I start here because this is where everything ended, and everything began. I had no idea, standing in that fading September daylight, that the man I’d been with for nearly seven years was never going to come back to me. I had no idea, either, that inside me a cluster of cells was tremoring and expanding into the tiny human boy that would make me a whole new person: a mother.
I didn’t know any of this, because I wasn’t so preoccupied with my boyfriend in his role as “the man I was going to spend the rest of my life with,” but merely “the man I was going to spend my Friday evening with.” We had plans. Maybe if I’d listened more carefully I’d hear the faint peals of laughter from a higher power reminding me of the folly of plans.
Motherhood wasn’t necessarily a life goal of mine, but as I shifted into that precarious territory known as the mid- to late thirties, and as I watched my friends’ families grow, I acknowledged that faint whisper in my head that suggested I’d prefer to take the path of motherhood than live out the rest of my life wandering in the what ifs.
My boyfriend, already a father to a son from a previous relationship, wavered on the subject of us having children, but having been faced with its possibility in the past, had assured me he saw us having a family together in our future. When we entered earnestly in the future-planning phase, he urged me to see a doctor so that we could discuss my physical fitness for pregnancy.
Still, he had misgivings. He feared passing on his mental illness—diagnosed as Bipolar II, and, from anyone else’s perspective but his, not managed well—and he feared larger issues fueled by the former. You know, the typical stuff about passing on an earth of tragedy and depleted resources to the next generation. (He listened to a lot of AM talk radio during his restless nights.)
And then I was pregnant.
The timing wasn’t great; we’d just survived a fairly grueling depressive episode of his that nearly drove us apart.
It wasn’t until the OBGYN performing the ultrasound confirmed that the embryo hadn’t formed inside the sac that I realized how much I had wanted this baby, and to be a mother. Amidst the complicated but necessary arrangements of clearing out my inhospitable uterus and tip-toeing around my boyfriend’s complex emotions (such is often the role of the partner of a mentally ill person), I grieved my loss—mostly alone.
Medical professionals, experienced parents, and Doctor Google all reassured me that I would get pregnant again. I deleted the iPhone note in which I’d been tapping out name ideas. I sent an email to BabyCenter requesting to be unsubscribed to the emails that suddenly were adding insult to my injury. I picked up and carried on. We went through an uncharacteristic lull in our intimate life together, which made me feel even more distant from a man who was hard to be truly close to. We did what we always did, though—we dreamed up collaborative professional projects, we took off on weekend adventures, we drank craft beers, and I tried to veer us back on the path I thought we were on: A together forever kind of a thing. We would keep defying the odds.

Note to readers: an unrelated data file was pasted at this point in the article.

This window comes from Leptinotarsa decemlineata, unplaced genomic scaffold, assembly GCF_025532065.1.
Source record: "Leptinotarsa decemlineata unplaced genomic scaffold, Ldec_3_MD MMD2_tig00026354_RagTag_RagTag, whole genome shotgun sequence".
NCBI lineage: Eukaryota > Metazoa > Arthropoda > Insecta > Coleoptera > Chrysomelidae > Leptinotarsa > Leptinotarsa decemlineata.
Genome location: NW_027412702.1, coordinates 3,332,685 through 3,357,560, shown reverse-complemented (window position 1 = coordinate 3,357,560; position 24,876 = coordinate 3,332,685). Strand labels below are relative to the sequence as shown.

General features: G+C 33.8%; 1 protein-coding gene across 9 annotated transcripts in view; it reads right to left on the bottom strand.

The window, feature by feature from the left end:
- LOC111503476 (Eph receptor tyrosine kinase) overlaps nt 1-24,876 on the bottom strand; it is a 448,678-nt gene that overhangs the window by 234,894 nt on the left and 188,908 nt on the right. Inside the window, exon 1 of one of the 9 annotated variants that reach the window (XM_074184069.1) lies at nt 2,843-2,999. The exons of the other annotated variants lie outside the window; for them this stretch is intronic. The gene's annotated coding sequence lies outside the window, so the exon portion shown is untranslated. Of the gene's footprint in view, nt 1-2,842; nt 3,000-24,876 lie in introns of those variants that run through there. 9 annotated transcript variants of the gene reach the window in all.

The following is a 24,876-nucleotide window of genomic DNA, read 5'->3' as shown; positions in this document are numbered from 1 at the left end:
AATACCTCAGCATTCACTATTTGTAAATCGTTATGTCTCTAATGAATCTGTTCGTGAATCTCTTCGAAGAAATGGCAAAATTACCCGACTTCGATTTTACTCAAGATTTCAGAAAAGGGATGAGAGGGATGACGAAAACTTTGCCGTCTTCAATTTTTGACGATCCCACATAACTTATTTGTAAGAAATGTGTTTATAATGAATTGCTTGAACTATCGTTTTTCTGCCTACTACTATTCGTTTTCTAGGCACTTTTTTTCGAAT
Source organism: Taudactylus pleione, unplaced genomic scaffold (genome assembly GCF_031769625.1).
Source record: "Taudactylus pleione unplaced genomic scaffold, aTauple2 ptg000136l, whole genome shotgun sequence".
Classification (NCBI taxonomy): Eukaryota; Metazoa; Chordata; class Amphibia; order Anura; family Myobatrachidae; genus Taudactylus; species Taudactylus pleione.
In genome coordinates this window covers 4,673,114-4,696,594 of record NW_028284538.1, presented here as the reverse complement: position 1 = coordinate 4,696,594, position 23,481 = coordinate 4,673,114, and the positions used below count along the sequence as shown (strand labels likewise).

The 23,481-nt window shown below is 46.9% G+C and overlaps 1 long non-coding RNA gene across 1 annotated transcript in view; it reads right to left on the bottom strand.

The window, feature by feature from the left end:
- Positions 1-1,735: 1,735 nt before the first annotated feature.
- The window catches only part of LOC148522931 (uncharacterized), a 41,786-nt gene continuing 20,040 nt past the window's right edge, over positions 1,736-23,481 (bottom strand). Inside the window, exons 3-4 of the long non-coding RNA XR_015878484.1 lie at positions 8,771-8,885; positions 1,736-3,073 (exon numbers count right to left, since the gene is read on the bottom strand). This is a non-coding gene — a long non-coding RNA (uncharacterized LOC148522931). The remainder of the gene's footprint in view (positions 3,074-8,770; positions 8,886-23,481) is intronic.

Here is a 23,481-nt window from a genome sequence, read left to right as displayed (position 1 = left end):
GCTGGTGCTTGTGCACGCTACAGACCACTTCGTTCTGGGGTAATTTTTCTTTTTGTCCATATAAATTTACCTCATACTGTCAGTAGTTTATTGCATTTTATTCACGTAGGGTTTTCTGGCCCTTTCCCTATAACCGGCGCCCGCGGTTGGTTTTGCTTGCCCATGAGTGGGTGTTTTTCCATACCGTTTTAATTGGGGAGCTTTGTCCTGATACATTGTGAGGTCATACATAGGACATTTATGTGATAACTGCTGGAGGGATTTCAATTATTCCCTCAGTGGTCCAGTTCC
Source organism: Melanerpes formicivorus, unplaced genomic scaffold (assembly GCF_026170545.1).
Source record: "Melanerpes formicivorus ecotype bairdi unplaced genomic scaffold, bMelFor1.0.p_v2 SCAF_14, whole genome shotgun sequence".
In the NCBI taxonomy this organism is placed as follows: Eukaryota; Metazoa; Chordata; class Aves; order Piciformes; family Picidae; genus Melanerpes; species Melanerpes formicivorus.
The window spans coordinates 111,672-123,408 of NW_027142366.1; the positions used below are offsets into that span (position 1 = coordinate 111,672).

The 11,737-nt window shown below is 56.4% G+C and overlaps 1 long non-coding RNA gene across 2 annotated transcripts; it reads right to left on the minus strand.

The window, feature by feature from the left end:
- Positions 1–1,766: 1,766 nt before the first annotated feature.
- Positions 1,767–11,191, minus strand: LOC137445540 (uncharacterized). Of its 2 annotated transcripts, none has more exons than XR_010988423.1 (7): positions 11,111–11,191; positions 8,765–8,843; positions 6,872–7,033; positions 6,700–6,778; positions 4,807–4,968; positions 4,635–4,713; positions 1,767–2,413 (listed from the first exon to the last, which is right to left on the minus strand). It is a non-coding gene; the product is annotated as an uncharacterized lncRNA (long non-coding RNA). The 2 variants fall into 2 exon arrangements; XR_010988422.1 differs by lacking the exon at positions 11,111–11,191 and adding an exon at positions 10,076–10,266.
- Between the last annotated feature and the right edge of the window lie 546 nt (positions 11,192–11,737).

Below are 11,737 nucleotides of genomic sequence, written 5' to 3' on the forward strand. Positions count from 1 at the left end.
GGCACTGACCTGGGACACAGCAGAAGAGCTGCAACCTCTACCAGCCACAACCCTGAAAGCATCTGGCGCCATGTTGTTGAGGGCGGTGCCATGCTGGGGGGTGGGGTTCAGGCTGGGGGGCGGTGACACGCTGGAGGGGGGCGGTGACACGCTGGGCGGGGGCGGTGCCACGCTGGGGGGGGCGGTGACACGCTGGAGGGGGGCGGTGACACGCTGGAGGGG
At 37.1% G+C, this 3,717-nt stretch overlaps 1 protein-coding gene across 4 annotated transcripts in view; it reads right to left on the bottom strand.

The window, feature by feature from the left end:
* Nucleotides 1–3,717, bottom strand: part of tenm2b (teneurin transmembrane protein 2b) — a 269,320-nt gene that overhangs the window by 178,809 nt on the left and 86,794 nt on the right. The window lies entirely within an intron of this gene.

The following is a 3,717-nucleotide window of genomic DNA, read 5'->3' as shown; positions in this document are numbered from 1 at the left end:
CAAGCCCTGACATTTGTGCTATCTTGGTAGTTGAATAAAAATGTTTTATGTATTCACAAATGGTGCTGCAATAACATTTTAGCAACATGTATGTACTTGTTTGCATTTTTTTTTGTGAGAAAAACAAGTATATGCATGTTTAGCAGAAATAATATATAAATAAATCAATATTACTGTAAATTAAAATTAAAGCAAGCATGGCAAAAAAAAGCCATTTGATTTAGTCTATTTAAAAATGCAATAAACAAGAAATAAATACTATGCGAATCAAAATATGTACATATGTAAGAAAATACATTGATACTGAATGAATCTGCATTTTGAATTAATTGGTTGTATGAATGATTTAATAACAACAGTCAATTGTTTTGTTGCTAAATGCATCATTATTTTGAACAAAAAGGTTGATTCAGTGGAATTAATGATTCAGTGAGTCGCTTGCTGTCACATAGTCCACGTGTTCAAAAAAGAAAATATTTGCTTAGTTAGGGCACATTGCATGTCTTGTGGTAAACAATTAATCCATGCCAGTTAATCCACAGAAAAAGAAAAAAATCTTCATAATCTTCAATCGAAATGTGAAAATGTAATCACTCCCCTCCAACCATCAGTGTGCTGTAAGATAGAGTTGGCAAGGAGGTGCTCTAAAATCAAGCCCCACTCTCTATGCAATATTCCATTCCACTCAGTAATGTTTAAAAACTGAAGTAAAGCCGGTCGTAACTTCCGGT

And then I was outside his house, waiting for him to get some stuff in a bag so we could head off for the night. Not much about the day had gone according to plan, and someone else had set him off, and his temper had flared up. I was aiming to be the salve, to pull him away from the scene and get him somewhere he could clear his head. But he walked out the back, and we never had a normal conversation again.
He didn’t answer my calls or my texts for days, and when he did, he tersely deferred communicating with me for some unspecified future time. He unfriended me on Facebook, unfollowed me on Twitter, blocked me on Instagram.
Turns out it’s true: Women are often quite fertile after a miscarriage. At least I was.
My boyfriend of seven years had pretty much just erased me from his life, and refused to speak to me. This wasn’t my girlhood fantasy of telling my partner we were going to be parents, like the comically sweet way Lucy told Ricky she was “enceinte” on TV. I had to tell my baby’s father I was pregnant in a text message, since he wouldn’t pick up the phone to talk.
“You’re better off without me. Now move on” he texted back.
I was just a couple of weeks pregnant. And I had no choice: I moved on.
At first I tried to move on without him, but still give him the option of fatherhood. I sat alone in the waiting room for every doctor’s appointment, crying as I watched men stroke their partner’s belly. . . I pored over name lists and stroller options by myself. I assembled that damn crib myself. I showed up at childbirth class and arranged my own pillows on the floor to lie on. Every dream I had of and for the tiny human inside me I dreamed alone.
My beautiful baby boy is now two, and he hasn’t seen or heard from his father since he was around nine weeks old. His father—perhaps too generous a word—gave him a few hours of his time, but not his last name, not a single diaper or toy, and not a dime.
I never wanted to be a single parent, and it is the hardest thing I’ve ever done. But if my son is the end result, then I wouldn’t have it any other way.
Because of him, I’m a mom.
Lindsay William–Ross is a single mother to 2-year-old Nolan. She is a Senior Editor at Vancity Buzz in Vancouver.
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